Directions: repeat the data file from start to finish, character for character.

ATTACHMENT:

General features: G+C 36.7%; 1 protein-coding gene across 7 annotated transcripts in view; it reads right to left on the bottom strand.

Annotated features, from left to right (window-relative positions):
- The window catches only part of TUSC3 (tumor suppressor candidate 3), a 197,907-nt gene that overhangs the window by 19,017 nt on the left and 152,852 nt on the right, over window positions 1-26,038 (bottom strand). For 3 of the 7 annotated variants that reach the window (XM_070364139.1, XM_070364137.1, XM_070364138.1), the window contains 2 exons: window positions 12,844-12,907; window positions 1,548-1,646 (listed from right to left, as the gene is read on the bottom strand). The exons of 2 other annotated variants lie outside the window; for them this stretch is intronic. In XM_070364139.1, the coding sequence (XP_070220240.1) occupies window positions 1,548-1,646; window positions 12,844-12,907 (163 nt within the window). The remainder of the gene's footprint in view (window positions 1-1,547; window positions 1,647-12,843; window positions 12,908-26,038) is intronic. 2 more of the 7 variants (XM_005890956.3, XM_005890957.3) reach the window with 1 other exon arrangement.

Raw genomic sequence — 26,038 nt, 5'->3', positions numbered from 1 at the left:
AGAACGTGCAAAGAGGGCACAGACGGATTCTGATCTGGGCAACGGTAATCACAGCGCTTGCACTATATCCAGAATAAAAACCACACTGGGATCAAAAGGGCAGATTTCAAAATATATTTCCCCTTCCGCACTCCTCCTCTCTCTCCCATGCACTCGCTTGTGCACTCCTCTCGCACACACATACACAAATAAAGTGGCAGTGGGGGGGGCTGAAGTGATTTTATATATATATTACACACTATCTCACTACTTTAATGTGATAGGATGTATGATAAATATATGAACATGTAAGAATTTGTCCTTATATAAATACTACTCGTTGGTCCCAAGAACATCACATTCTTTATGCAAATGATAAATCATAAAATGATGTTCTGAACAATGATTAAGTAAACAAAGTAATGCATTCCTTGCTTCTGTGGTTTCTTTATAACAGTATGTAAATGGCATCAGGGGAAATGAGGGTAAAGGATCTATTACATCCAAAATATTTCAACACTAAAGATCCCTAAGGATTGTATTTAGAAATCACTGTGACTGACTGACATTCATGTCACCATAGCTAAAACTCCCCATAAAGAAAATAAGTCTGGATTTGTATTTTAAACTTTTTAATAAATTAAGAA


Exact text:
General features: G+C 36.7%; 1 protein-coding gene across 7 annotated transcripts in view; it reads right to left on the bottom strand.

Annotated features, from left to right (window-relative positions):
- The window catches only part of TUSC3 (tumor suppressor candidate 3), a 197,907-nt gene that overhangs the window by 19,017 nt on the left and 152,852 nt on the right, over window positions 1-26,038 (bottom strand). For 3 of the 7 annotated variants that reach the window (XM_070364139.1, XM_070364137.1, XM_070364138.1), the window contains 2 exons: window positions 12,844-12,907; window positions 1,548-1,646 (listed from right to left, as the gene is read on the bottom strand). The exons of 2 other annotated variants lie outside the window; for them this stretch is intronic. In XM_070364139.1, the coding sequence (XP_070220240.1) occupies window positions 1,548-1,646; window positions 12,844-12,907 (163 nt within the window). The remainder of the gene's footprint in view (window positions 1-1,547; window positions 1,647-12,843; window positions 12,908-26,038) is intronic. 2 more of the 7 variants (XM_005890956.3, XM_005890957.3) reach the window with 1 other exon arrangement.

Raw genomic sequence — 26,038 nt, 5'->3', positions numbered from 1 at the left:
AGAACGTGCAAAGAGGGCACAGACGGATTCTGATCTGGGCAACGGTAATCACAGCGCTTGCACTATATCCAGAATAAAAACCACACTGGGATCAAAAGGGCAGATTTCAAAATATATTTCCCCTTCCGCACTCCTCCTCTCTCTCCCATGCACTCGCTTGTGCACTCCTCTCGCACACACATACACAAATAAAGTGGCAGTGGGGGGGGCTGAAGTGATTTTATATATATATTACACACTATCTCACTACTTTAATGTGATAGGATGTATGATAAATATATGAACATGTAAGAATTTGTCCTTATATAAATACTACTCGTTGGTCCCAAGAACATCACATTCTTTATGCAAATGATAAATCATAAAATGATGTTCTGAACAATGATTAAGTAAACAAAGTAATGCATTCCTTGCTTCTGTGGTTTCTTTATAACAGTATGTAAATGGCATCAGGGGAAATGAGGGTAAAGGATCTATTACATCCAAAATATTTCAACACTAAAGATCCCTAAGGATTGTATTTAGAAATCACTGTGACTGACTGACATTCATGTCACCATAGCTAAAACTCCCCATAAAGAAAATAAGTCTGGATTTGTATTTTAAACTTTTTAATAAATTAAGAA